By ACHST Simon Swart, Operations Officer Lt. Shelley Devereaux, and HST Adriana Varchetta
After six months of surveying in Alaska, NOAA Ship Fairweather was ready to point the bow south and set sail for San Francisco Bay. However, an unforeseen circumstance stymied the planned underway date. Although we eagerly anticipated the warmer waters of San Francisco Bay, this delay was well received by the hydrographers in the survey department and amongst the NOAA Corps officers. Our work had begun stacking up due to an extremely busy season, coupled with the fact that for most of us, this was our first time working on hydrographic project sheets. Therefore, we happily used this week of “down-time” to complete previous project sheets and plan for the upcoming survey. Those of us as sheet managers focused on cleaning multibeam data, processing backscatter mosaics, attributing features, conducting quality control checks, and writing descriptive reports. This process was greatly assisted with the help of augmenting physical scientists Pete Holmberg and Janet Hsiao. In the end, we were able to finish processing a number of sheets and reach a comfortable place on all the others. After a week of long hours, we were finally ready to toss lines and say “see you next year Alaska.”
The transit south began within Alaska’s Inside Passage, a calm sea route protected from the open ocean by island mountains. Sailing through the Inside Passage is always a crew favorite as it provides vastly new experiences each time. This trip, Fairweather achieved 17 knots through Race Passage. A pod of orca were spotted the next day – a rare sight with some of the veteran sailors aboard commenting that they had never seen orca in the passage. To an outsider, neither of these events may seem particularly significant, but to the crew they represent rare badges of honor that differentiate this season from others and provide a focal point for sea stories to be told in the years to come.
A few days later we arrived outside San Francisco Bay on what seemed to be a typically foggy day. As the ship transited under the Golden Gate Bridge, the fog lifted and our working grounds for the next week – from Alcatraz Island to Angel Island – were laid bare for us to take in. The crew was transfixed by the scenery as Fairweather transited to the anchorage point outside of Sausalito, California. We had not seen a town larger than 30,000 people for the previous six months and were mesmerized by the appearance and size of the manmade landscape before us.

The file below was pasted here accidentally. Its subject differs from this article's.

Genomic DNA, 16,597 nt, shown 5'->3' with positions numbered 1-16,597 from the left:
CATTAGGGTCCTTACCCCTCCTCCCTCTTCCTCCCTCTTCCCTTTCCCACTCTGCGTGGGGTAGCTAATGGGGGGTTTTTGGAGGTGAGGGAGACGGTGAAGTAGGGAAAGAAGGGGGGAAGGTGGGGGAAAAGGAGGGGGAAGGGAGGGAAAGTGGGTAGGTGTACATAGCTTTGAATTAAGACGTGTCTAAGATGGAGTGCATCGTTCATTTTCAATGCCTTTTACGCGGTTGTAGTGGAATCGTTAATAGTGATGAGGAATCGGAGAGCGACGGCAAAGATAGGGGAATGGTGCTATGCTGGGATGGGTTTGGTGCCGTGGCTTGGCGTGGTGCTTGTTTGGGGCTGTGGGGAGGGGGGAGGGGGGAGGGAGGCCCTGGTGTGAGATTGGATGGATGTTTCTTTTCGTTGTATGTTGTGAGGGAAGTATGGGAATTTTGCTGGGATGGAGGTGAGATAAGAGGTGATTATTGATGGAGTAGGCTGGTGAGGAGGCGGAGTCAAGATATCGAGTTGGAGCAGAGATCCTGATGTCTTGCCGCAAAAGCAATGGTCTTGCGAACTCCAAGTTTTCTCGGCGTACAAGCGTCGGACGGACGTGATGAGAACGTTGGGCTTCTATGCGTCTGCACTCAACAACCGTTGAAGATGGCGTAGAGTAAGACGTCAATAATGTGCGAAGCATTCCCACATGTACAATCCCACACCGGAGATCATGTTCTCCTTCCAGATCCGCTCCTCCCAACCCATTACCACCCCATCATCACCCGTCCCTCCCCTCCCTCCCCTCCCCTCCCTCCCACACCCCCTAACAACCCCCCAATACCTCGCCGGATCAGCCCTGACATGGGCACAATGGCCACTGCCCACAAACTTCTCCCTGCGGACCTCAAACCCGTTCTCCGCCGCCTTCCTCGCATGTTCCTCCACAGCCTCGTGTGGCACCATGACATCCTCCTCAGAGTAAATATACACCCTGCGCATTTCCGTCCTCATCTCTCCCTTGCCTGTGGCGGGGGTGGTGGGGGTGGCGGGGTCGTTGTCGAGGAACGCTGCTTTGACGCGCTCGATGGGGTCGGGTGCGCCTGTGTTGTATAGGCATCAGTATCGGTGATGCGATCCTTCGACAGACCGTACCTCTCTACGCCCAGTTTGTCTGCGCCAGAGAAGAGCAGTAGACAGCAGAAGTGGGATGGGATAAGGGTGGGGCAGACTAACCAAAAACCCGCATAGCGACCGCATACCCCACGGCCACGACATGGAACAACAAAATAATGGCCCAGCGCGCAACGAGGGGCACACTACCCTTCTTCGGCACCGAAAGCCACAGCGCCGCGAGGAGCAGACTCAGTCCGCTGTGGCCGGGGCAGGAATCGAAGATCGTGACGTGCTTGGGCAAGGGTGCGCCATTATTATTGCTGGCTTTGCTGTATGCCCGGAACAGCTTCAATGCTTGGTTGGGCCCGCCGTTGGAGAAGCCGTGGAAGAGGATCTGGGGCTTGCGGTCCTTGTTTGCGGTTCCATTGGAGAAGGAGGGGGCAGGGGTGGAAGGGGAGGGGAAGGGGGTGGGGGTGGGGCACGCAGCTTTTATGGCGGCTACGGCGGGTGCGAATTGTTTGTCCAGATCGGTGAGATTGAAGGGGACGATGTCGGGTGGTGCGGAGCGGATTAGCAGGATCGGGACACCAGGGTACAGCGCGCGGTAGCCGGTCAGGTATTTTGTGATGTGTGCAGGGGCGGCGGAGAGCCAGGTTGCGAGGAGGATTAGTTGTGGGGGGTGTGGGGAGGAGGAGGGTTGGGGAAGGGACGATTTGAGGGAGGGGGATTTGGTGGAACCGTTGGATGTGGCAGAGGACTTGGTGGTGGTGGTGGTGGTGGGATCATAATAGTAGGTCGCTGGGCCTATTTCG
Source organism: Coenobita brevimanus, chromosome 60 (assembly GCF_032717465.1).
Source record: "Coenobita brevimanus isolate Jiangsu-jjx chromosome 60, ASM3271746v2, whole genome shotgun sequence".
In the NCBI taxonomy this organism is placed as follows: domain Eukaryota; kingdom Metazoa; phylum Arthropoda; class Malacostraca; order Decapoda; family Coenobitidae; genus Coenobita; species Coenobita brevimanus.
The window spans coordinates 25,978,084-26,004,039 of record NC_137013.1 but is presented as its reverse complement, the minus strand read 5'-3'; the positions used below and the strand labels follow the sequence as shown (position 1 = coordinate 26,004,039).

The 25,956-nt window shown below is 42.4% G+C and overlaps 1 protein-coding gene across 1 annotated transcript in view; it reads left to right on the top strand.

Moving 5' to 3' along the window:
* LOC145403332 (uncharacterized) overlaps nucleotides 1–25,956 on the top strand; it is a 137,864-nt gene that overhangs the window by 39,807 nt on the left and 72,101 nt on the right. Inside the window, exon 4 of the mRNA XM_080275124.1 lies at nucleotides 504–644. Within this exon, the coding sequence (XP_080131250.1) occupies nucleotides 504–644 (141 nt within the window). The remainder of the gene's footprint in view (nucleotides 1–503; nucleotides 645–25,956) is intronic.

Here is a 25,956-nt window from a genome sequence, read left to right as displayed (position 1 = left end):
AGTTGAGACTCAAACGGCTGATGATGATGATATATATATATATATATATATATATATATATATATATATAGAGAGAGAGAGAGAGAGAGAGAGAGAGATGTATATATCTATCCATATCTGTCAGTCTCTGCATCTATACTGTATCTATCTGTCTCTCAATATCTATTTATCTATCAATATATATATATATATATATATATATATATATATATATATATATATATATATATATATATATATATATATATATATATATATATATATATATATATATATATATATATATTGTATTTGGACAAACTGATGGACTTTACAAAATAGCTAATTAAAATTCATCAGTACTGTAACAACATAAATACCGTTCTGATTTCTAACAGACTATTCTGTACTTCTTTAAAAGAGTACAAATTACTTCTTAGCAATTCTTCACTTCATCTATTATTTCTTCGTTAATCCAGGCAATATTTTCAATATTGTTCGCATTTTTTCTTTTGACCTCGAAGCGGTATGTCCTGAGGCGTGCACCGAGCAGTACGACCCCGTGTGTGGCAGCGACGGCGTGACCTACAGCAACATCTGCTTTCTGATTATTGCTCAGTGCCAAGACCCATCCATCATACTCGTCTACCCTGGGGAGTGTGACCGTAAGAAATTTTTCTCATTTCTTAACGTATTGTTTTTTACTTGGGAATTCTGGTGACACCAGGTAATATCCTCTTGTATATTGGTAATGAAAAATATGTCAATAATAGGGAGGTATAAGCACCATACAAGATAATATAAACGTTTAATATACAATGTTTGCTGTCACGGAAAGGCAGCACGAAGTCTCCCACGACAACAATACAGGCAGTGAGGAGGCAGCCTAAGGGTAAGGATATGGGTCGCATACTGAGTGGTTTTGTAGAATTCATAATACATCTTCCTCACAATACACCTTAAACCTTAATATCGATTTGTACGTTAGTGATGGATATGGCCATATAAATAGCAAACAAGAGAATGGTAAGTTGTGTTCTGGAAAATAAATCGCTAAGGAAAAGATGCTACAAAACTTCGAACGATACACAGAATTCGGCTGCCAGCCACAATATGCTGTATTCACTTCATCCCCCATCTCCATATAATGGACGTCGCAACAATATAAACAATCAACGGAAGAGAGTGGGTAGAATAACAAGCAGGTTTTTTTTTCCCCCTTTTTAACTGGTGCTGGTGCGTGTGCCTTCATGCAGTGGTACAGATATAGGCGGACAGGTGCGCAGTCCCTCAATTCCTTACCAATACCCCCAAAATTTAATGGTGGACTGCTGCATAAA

The number of other vessels that Fairweather was suddenly dodging in the bay was an additional adjustment for our bridge teams – not a common problem in the remote regions of Alaska where seeing one or two other boats a day counts as busy. A San Francisco October brings out fisherman, kite boarders, sailing regattas, dredgers, pilot boats, 1,000-foot tankers, wind surfers, and even paddle boarders. Without a direct equivalent to street signs and traffic signals, the bridge team plans out a very specific route, makes passing arrangements with larger vessels, and keeps an eye on smaller traffic in case they’re unaware of the approaching ship.
Once safely anchored, smaller boats seem to take pleasure in passing close to the ship to wave hello and take some pictures, as it’s not every day they see a government research vessel. These mariners are very friendly and the crew is more than happy to oblige them by waving and smiling back. One interested member of the public flew a radio-controlled aircraft around the ship on multiple occasions to capture some aerial imagery of small boat deployments. You can imagine our surprise when, during our 0800 morning meeting on the fantail, we began to hear a buzzing noise overhead. Members of the crew stumbled upon this fans social media account and were impressed by his interest in hydrography and geography. He, in turn, was thrilled to touch base with surveyors as well.